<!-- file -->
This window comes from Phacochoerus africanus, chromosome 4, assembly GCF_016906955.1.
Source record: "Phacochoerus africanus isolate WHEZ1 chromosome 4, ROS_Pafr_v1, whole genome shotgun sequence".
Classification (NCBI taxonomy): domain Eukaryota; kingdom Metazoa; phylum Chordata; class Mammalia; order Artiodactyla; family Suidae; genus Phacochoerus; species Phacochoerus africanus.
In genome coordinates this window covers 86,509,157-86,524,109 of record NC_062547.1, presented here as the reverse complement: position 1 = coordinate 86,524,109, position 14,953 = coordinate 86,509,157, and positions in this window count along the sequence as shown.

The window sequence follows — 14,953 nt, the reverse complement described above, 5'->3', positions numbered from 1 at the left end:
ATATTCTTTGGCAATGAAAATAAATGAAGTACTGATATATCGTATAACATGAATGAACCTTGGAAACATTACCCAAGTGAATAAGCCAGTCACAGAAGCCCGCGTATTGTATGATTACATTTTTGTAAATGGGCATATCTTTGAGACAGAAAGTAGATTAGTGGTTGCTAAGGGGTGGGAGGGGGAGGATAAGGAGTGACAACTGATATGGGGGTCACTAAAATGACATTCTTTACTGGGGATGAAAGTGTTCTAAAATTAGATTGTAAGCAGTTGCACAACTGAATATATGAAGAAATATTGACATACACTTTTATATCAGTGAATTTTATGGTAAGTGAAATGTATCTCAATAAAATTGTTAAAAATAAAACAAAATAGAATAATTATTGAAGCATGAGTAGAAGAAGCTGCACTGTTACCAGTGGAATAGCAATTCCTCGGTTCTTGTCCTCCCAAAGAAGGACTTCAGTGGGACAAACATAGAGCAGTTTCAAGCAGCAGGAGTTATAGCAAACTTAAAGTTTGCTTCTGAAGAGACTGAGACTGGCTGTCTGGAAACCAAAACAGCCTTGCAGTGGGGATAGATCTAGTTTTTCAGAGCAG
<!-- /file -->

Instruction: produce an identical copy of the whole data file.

This window comes from Phacochoerus africanus, chromosome 4, assembly GCF_016906955.1.
Source record: "Phacochoerus africanus isolate WHEZ1 chromosome 4, ROS_Pafr_v1, whole genome shotgun sequence".
Classification (NCBI taxonomy): domain Eukaryota; kingdom Metazoa; phylum Chordata; class Mammalia; order Artiodactyla; family Suidae; genus Phacochoerus; species Phacochoerus africanus.
In genome coordinates this window covers 86,509,157-86,524,109 of record NC_062547.1, presented here as the reverse complement: position 1 = coordinate 86,524,109, position 14,953 = coordinate 86,509,157, and positions in this window count along the sequence as shown.

The window sequence follows — 14,953 nt, the reverse complement described above, 5'->3', positions numbered from 1 at the left end:
ATATTCTTTGGCAATGAAAATAAATGAAGTACTGATATATCGTATAACATGAATGAACCTTGGAAACATTACCCAAGTGAATAAGCCAGTCACAGAAGCCCGCGTATTGTATGATTACATTTTTGTAAATGGGCATATCTTTGAGACAGAAAGTAGATTAGTGGTTGCTAAGGGGTGGGAGGGGGAGGATAAGGAGTGACAACTGATATGGGGGTCACTAAAATGACATTCTTTACTGGGGATGAAAGTGTTCTAAAATTAGATTGTAAGCAGTTGCACAACTGAATATATGAAGAAATATTGACATACACTTTTATATCAGTGAATTTTATGGTAAGTGAAATGTATCTCAATAAAATTGTTAAAAATAAAACAAAATAGAATAATTATTGAAGCATGAGTAGAAGAAGCTGCACTGTTACCAGTGGAATAGCAATTCCTCGGTTCTTGTCCTCCCAAAGAAGGACTTCAGTGGGACAAACATAGAGCAGTTTCAAGCAGCAGGAGTTATAGCAAACTTAAAGTTTGCTTCTGAAGAGACTGAGACTGGCTGTCTGGAAACCAAAACAGCCTTGCAGTGGGGATAGATCTAGTTTTTCAGAGCAG